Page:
Skip to main content Accessibility help
×
Home

Information:

  • Access
  • Cited by 13

Actions:

      • Send article to Kindle

        To send this article to your Kindle, first ensure no-reply@cambridge.org is added to your Approved Personal Document E-mail List under your Personal Document Settings on the Manage Your Content and Devices page of your Amazon account. Then enter the ‘name’ part of your Kindle email address below. Find out more about sending to your Kindle. Find out more about sending to your Kindle.

        Note you can select to send to either the @free.kindle.com or @kindle.com variations. ‘@free.kindle.com’ emails are free but can only be sent to your device when it is connected to wi-fi. ‘@kindle.com’ emails can be delivered even when you are not connected to wi-fi, but note that service fees apply.

        Find out more about the Kindle Personal Document Service.

        Genetic architecture of rainbow trout survival from egg to adult
        Available formats
        ×

        Send article to Dropbox

        To send this article to your Dropbox account, please select one or more formats and confirm that you agree to abide by our usage policies. If this is the first time you use this feature, you will be asked to authorise Cambridge Core to connect with your <service> account. Find out more about sending content to Dropbox.

        Genetic architecture of rainbow trout survival from egg to adult
        Available formats
        ×

        Send article to Google Drive

        To send this article to your Google Drive account, please select one or more formats and confirm that you agree to abide by our usage policies. If this is the first time you use this feature, you will be asked to authorise Cambridge Core to connect with your <service> account. Find out more about sending content to Google Drive.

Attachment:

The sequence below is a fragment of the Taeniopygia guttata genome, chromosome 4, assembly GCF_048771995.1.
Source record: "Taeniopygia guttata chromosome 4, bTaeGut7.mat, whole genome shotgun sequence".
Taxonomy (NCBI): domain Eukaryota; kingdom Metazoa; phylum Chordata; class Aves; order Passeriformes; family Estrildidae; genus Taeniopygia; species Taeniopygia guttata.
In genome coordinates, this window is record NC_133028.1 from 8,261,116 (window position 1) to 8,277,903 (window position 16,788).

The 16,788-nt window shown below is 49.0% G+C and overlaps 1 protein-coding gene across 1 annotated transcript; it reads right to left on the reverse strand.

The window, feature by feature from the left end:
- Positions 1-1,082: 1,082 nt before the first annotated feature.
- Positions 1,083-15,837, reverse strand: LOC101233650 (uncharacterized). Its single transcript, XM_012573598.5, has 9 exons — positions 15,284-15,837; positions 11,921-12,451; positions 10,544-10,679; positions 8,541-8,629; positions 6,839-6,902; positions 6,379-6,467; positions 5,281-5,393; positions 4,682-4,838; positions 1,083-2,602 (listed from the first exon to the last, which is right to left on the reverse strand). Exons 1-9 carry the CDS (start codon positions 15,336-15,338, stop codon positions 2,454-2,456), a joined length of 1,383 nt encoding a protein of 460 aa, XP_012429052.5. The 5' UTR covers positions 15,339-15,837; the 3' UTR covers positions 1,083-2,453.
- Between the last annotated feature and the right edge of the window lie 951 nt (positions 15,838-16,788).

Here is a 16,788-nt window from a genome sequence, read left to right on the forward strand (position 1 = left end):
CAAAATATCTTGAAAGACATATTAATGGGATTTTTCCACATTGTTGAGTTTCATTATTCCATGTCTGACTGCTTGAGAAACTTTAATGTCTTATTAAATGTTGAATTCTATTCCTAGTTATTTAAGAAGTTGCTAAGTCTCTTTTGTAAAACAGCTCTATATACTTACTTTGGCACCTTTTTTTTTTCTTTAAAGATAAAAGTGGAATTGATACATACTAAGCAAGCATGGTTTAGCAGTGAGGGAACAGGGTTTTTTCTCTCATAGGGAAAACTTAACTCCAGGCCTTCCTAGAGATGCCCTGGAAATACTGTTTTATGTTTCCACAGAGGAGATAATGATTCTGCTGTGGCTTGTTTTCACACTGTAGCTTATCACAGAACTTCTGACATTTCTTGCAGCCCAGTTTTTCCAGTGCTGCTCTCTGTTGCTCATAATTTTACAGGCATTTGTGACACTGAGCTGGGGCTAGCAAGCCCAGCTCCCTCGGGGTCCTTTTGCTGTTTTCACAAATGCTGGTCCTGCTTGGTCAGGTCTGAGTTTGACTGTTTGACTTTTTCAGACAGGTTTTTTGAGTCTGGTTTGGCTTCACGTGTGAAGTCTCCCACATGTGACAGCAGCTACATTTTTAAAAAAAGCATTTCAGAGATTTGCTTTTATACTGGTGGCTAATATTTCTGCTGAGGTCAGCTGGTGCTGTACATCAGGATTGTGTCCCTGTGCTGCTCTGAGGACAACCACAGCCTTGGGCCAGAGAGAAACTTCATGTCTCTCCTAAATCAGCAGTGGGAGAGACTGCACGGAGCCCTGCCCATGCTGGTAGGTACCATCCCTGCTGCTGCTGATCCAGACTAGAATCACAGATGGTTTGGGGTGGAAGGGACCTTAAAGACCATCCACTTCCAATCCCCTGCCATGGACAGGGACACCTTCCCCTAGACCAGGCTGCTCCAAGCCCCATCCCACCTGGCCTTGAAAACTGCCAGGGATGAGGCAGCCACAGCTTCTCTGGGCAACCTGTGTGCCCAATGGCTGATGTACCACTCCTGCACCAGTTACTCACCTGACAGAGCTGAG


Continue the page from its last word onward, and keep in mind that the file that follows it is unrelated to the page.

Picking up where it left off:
Genetic architecture of rainbow trout survival from egg to adult
        Available formats
        ×
Export citation

Summary

Survival from birth to a reproductive adult is a challenge that only robust individuals resistant to a variety of mortality factors will overcome. To assess whether survival traits share genetic architecture throughout the life cycle, we estimated genetic correlations for survival within fingerling stage, and across egg, fingerling and grow-out stages in farmed rainbow trout. Genetic parameters of survival at three life cycle stages were estimated for 249 166 individuals originating from ten year classes of a pedigreed population. Despite being an important fitness component, survival traits harboured significant but modest amount of genetic variation (h2=0·07–0·27). Weak associations between survival during egg-fry and fingerling periods, between early and late fingerling periods (rG=0·30) and generally low genetic correlations between fingerling and grow-out survival (mean rG=0·06) suggested that life-stage specific survival traits are best regarded as separate traits. However, in the sub-set of data with detailed time of death records, positive genetic correlations between early and late fingerling survival (rG=0·89) showed that during certain years the best genotypes in the early period were also among the best in the late period. That survival across fingerling period can be genetically the same, trait was indicated also by only slightly higher heritability (h2=0·15) estimated with the survival analysis of time to death during fingerling period compared to the analysis treating fingerling survival as a binary character (h2=0·11). The results imply that (1) inherited resistance against unknown mortality factors exists, but (2) ranking of genotypes changes across life stages.